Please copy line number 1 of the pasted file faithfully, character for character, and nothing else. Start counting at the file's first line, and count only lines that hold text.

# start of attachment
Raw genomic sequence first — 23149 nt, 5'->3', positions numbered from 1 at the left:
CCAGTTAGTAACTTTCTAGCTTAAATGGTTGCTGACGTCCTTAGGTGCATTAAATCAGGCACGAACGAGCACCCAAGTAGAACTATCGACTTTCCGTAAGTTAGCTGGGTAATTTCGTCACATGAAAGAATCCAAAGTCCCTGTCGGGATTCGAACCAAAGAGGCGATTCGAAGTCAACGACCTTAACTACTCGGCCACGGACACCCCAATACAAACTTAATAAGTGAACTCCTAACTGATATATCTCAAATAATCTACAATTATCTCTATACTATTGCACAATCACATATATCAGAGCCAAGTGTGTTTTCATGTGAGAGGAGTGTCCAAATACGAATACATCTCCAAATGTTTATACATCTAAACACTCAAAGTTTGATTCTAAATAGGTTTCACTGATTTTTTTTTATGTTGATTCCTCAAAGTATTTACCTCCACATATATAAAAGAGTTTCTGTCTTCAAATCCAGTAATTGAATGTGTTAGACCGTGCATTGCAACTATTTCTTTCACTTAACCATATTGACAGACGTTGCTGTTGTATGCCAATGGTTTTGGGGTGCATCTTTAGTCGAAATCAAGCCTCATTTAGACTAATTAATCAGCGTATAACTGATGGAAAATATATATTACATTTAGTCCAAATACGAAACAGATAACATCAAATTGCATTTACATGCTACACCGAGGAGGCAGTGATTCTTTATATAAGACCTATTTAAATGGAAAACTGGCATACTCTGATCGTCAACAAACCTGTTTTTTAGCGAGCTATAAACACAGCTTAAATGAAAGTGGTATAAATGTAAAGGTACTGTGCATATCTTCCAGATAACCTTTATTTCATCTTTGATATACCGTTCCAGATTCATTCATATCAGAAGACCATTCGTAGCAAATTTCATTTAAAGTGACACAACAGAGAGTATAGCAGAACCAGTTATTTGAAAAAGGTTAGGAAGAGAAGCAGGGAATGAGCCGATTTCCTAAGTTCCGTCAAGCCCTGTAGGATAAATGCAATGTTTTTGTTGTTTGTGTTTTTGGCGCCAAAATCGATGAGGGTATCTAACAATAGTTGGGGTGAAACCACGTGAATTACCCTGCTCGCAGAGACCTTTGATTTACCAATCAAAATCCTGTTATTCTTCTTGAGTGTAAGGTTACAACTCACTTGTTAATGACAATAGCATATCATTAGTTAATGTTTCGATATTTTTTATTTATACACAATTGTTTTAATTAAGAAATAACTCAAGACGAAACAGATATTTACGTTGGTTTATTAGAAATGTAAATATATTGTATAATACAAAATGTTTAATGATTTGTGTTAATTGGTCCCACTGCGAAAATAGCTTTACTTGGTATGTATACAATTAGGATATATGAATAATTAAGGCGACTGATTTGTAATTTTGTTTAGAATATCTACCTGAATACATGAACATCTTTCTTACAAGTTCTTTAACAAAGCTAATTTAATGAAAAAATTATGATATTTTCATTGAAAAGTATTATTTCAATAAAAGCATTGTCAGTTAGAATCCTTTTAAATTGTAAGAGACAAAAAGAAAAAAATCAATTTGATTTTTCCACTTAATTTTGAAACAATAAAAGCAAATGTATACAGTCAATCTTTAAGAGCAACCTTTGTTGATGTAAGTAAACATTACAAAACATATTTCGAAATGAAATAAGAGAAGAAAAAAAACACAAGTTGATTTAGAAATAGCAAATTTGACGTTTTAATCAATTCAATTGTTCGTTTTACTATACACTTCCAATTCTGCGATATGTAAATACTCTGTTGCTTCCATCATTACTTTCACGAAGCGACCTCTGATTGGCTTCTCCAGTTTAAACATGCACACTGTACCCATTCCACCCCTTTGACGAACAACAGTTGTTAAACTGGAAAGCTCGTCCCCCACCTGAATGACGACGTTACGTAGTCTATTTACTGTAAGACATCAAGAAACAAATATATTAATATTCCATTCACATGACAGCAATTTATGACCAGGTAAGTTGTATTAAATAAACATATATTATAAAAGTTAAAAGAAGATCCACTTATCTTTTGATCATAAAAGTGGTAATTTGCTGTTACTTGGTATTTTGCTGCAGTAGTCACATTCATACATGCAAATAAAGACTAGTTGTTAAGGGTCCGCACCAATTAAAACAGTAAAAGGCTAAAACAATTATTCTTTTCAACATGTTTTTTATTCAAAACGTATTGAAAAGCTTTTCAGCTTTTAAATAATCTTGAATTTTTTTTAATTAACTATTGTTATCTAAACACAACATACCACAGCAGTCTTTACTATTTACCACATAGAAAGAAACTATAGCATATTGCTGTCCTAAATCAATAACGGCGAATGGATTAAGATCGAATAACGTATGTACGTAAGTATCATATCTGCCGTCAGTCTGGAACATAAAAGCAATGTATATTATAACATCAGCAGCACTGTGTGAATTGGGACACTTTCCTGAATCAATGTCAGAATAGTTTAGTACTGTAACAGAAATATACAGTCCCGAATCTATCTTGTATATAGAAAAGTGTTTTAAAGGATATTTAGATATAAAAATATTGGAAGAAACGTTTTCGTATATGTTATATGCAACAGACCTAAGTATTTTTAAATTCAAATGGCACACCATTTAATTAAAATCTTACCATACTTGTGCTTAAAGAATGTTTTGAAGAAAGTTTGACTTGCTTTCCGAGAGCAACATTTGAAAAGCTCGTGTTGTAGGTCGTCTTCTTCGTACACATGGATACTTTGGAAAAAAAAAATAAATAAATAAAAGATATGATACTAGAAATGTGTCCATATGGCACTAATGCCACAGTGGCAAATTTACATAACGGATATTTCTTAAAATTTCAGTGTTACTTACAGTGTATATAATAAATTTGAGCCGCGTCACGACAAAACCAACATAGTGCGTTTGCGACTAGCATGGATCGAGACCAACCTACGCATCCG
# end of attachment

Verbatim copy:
Raw genomic sequence first — 23149 nt, 5'->3', positions numbered from 1 at the left: